|The SAT Reasoning Test and SAT Subject Tests|
The SAT Reasoning Test is a three-hour and forty-five-minute test of verbal and mathematical reasoning skills learned over time. The SAT Subject Test is a subject-specific test of one-hour in length which measures how much a student has learned in a particular subject (Latin, US History, English).
Students who graduate from Hopkins will have taken the SAT Reasoning Test and most likely at least two or three Subject Tests. Most students take the SAT Reasoning Test twice, and, in a few instances, three times.
The SAT Reasoning Tests and Subject tests are given on the same dates, at the same time and place, in every instance but March, when only the SAT Reasoning Test is administered. The SAT and Subject Tests are offered in May, June, October, November, December and January.
Special arrangements can be made with College Board to take an SAT on Sunday if religious observances make a Saturday administration unworkable. The student would need to submit a letter from the appropriate cleric and a completed SAT registration form by the deadline for that test. Other questions regarding “non-standard” testing issues can be raised with the College Counseling Office.
|Advice on SAT Reasoning and SAT Subject Tests|
When to Take Which Exams
Hopkins' advice regarding the SAT Reasoning Test:
Hopkins policy has long been that students take the SAT Reasoning Test in May of the junior year. Some students opt to take it as early as January or March. The test is timed for the spring of junior year, and there is ample opportunity to retake the test in the fall of senior year when the added schooling, maturation, and test-taking experience a student has will help. Our experience has taught us that the two PSATs, and the later options for taking the SAT in the senior year, offer ample opportunity to be prepared to take the SATs, and at a time when students can expect to do better because they are in a position to have simply learned more. The older a student, and the more education the student has, the better the SAT score should be.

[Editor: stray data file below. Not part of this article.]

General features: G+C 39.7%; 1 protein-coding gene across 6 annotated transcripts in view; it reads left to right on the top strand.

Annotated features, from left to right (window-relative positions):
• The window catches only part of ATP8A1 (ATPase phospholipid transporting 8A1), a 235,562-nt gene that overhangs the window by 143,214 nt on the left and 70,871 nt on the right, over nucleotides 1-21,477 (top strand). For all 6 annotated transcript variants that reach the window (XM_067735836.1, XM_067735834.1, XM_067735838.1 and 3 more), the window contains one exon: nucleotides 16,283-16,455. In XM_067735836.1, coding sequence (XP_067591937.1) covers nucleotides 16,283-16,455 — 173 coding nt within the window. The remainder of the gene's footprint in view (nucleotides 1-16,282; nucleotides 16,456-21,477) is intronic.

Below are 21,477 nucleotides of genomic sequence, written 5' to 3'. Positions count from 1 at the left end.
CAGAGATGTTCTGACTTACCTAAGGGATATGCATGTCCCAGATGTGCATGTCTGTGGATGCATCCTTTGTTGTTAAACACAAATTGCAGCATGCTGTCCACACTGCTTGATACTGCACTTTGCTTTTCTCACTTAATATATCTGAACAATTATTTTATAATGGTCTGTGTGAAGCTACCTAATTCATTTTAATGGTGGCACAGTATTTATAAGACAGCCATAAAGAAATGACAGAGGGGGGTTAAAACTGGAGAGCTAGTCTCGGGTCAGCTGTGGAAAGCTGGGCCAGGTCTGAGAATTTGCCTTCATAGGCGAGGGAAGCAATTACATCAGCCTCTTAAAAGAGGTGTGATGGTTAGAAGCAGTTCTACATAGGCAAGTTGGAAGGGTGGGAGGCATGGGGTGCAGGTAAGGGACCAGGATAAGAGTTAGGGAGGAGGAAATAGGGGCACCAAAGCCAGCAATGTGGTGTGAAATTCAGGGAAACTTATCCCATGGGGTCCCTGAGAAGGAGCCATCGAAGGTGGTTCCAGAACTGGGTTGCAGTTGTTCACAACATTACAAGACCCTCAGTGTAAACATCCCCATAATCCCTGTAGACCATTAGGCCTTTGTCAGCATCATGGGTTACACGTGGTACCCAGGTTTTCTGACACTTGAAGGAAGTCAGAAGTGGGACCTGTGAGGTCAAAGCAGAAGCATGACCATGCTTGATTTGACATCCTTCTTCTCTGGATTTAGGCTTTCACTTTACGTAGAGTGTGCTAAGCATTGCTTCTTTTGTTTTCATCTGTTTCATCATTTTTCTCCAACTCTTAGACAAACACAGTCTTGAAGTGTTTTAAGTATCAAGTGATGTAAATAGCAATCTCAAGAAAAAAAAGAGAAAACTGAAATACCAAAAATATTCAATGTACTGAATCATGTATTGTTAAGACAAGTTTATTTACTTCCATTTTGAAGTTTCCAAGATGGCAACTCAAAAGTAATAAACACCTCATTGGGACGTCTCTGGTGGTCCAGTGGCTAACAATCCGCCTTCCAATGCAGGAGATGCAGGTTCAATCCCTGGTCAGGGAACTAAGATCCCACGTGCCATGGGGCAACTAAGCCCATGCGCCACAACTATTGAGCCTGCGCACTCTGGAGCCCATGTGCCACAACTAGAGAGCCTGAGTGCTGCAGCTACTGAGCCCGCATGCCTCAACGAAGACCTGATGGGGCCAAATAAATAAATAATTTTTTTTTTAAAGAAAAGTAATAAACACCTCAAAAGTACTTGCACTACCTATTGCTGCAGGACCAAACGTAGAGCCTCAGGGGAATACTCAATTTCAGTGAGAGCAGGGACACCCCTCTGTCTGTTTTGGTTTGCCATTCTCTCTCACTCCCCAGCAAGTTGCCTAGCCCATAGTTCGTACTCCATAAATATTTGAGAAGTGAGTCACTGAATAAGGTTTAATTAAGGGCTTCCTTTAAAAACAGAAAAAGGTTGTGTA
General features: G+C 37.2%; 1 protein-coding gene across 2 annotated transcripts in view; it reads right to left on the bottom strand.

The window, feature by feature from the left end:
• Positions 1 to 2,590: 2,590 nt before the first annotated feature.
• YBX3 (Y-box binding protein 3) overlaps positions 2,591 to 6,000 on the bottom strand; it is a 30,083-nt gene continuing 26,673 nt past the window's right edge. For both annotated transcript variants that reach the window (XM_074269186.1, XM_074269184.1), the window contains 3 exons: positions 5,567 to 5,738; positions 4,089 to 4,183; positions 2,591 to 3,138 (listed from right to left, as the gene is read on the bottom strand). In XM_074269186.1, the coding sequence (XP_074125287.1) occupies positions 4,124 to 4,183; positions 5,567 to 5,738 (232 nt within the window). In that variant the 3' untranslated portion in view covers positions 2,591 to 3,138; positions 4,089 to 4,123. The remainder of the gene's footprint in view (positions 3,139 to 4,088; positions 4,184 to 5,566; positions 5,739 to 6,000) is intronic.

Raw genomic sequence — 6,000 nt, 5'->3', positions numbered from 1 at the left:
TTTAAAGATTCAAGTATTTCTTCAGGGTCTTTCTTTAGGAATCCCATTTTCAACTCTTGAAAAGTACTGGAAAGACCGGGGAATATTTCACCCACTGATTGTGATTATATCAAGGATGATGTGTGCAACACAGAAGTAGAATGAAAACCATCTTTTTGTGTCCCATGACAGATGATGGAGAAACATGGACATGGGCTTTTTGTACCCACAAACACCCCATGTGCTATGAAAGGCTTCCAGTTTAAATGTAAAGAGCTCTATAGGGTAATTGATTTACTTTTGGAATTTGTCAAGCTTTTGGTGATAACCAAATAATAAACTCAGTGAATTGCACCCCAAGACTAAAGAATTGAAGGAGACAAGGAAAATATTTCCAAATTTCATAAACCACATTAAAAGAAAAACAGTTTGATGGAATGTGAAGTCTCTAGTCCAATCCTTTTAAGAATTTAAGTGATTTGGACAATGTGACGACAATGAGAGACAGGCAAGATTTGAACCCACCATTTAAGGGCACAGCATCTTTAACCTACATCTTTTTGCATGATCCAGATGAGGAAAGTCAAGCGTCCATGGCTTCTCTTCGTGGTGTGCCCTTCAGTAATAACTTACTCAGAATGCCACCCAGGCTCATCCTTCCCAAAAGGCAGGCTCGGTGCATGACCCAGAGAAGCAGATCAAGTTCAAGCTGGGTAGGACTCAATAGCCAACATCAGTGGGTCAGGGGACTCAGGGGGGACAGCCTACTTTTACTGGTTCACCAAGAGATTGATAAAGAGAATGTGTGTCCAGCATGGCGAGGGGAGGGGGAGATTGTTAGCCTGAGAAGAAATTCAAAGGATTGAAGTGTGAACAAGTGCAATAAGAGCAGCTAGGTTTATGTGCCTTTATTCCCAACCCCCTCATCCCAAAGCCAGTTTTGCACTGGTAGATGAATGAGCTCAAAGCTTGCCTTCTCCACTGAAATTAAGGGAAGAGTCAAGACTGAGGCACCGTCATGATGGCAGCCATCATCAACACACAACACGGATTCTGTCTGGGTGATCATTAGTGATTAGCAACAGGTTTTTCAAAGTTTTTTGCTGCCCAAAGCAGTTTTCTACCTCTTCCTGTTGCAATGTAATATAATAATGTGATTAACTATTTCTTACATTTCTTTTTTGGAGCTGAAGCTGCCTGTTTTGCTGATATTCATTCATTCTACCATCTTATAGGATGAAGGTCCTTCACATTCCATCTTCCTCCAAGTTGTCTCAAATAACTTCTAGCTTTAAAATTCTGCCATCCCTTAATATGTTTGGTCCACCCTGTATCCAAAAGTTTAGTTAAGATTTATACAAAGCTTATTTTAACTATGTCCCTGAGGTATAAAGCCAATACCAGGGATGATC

Hopkins' advice regarding SAT II Subject Tests:
Students usually will have taken at least two or three SAT Subject Tests by the time they finish applying to colleges, with the first Subject Tests coming in June of their junior year. Please note that for some students, a more appropriate plan is to take fewer than two or three Subject Tests, which may be perfectly appropriate, while for many others, taking four or five, or even more Subject Tests is the right course.
There is no one right way to college; there is only the best and most appropriate way to college for each student.
Students take Subject Tests when they are most prepared in a particular subject, usually at the end of a course, in June, when studying for the final exam also offers students excellent preparation (e.g. US History), or in the fall of the senior year when a student has gained as much experience with a subject (e.g. Literature) as possible. The subjects tested include two levels of mathematics, sciences, foreign languages, history and English Literature (the old Writing SAT Subject Test has recently been “rolled” into the SAT Reasoning Test, so there is no more Writing Subject Test). For a complete description, you can go on line to www.collegeboard.com/parent, click on SAT Information and then click on Subject Tests in the left-hand column.